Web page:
Series On Calvinism

Total Hereditary Depravity

by Gene Taylor

As with the other four doctrines of Calvinism, the doctrine of Total Hereditary Depravity, also known as the doctrine of "original sin," is taught by a large number of denominations. The phrase, "Total Hereditary Depravity," implies three things which Calvinists believe about the nature of all humans at birth.

This article will examine this doctrine by looking at how it is expressed by denominations and individuals who teach it and the basic meaning of the terms used to express it; the proof texts used by its proponents to defend it; its consequences if it were true; and some Scriptural objections to it.

Total Hereditary Depravity Expressed

The Westminster Confession of Faith states, "They (Adam and Eve, GT) being the root of all mankind, the guilt of this sin was imputed, and the same death in sin and corrupted nature conveyed to all their posterity, descending from them by ordinary generation. From this original corruption, whereby we are utterly indisposed, disabled, and made opposite to all good, and wholly inclined to all evil, do proceed all actual transgressions." (Chapter VI)

The Philadelphia Confession of Faith, the first creed adopted by the Baptist churches in the United States, says,

The Augsburg Confession of Faith was presented June 25, 1530, it contains the 28 articles which constitute the basic confession of the Lutheran churches. It relates, "…That since the fall of Adam, all men…are born with sin, that is without fear of God…and this disease or vice of origin is truly sin even now in condemning and bringing eternal death upon those not born again… "

John Wesley, 1703-1791, was "a leader of the Evangelical Revival and founder of the Methodist Church in Great Britain and America..." (The World Book Encyclopedia, Vol. 21, p. 352) In regard to the doctrine of Total Hereditary Depravity, he said, "We are condemned before we have done good or evil, under the curse before we know what it is." (Sermons on Original Sin, p. 340)

Proof Texts Used to Support Total Hereditary Depravity

Genesis 6:5. The argument based on this text is that every intent of man's heart was evil continually, therefore, all men were born totally depraved. In the context, Noah was a "just man, perfect in his generations." (v. 9) The text states that "all flesh had corrupted their way on the earth" (v.12), not that they were born corrupt. If this verse depicts Total Hereditary Depravity, then why was it not the same in the generations before that of Noah? Why did not God destroy mankind sooner? How is it, if all men were depraved, that in Genesis 4:26, "men began to call on the name of the Lord?"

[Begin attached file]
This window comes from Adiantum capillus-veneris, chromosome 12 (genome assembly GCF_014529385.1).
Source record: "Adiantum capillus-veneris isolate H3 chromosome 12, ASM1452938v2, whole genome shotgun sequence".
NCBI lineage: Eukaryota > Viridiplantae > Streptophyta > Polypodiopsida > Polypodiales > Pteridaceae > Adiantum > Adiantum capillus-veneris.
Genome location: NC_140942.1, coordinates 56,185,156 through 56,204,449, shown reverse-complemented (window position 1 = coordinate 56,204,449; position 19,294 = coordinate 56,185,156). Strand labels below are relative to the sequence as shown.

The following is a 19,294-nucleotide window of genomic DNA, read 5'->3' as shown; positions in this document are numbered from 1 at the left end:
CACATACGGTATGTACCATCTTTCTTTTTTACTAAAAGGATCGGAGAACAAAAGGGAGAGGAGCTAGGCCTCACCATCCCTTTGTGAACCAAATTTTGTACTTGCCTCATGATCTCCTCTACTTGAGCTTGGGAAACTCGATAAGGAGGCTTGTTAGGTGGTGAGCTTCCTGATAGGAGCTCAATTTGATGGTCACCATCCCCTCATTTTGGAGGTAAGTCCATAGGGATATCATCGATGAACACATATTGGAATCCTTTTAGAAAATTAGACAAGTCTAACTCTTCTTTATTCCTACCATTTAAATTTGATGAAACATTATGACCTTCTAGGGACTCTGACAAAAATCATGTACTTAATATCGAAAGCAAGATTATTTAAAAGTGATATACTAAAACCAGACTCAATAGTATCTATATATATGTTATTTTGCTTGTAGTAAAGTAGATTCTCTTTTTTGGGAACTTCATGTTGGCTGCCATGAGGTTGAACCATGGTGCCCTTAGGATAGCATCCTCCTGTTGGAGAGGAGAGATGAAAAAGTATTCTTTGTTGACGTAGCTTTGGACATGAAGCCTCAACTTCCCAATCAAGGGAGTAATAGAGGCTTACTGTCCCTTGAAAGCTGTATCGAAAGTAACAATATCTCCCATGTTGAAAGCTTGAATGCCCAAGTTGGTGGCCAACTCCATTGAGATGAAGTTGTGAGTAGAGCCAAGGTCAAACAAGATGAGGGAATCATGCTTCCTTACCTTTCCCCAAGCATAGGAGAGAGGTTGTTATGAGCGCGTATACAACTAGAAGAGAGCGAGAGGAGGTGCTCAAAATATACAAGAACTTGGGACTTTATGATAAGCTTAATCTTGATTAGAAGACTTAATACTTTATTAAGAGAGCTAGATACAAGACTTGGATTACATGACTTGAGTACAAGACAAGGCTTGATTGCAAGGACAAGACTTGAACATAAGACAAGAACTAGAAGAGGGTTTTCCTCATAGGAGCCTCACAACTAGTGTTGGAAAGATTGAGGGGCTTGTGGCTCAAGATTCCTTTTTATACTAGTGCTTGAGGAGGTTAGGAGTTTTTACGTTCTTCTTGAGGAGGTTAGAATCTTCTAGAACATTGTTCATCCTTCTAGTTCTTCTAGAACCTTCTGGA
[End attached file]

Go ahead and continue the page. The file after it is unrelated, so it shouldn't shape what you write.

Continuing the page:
Psalm 51:1-5. The argument from this passage says that David, being conceived in sin and born in iniquity, was a sinner at birth. Nothing in the text or context says David was born a sinner. David asks God to forgive his sin not his mother's sin. His mother could have conceived in sin but it does not logically follow, neither does it state, that the child inherits that sin. David's parents were simply like all other men and women -- sinners themselves who lived in a world of sin.

Psalm 53:1-3. The argument from this text states that if no one does good, we must be born sinners. The context states otherwise.

Psalm 58:3. This argument says, "The wicked are estranged (from God) from the womb." Note the use of the phrase "go astray." They are not born wicked. Babies are not under consideration in this passage. "Speaking lies" indicates age. They stop their ears. (vv. 4-5) They are old enough to understand. Babies are not born with teeth. (v. 6)

Romans 3:19. The argument Calvinists used from this passage is that all the world is guilty of sin before God because they are born in sin. Adam's sin or inherited depravity are not even mentioned. The passage is simply stating that both Jews and Gentiles are guilty of sinning against God. Note verse 12:"They have all turned aside." One cannot turn aside from that which he was not on in the first place.

Romans 5:12-21. This passage is used to argue that the guilt of the sin of Adam, and thus depravity, has been passed unto all people. While this is a difficult passage, there are two important things to remember which help us understand this text in its context. (1) "All sinned." (v. 12; cf. Rom. 3:23) People are subject to death because of their own sin. (2) "Life through the One, Jesus Christ." (v. 17) Verse 17 teaches that both life and death are conditional. If we say that Adam's sin brings automatic spiritual death, we must also say that Christ's life brings automatic spiritual life. It was the sentence of "death," not sin, which spread to all men.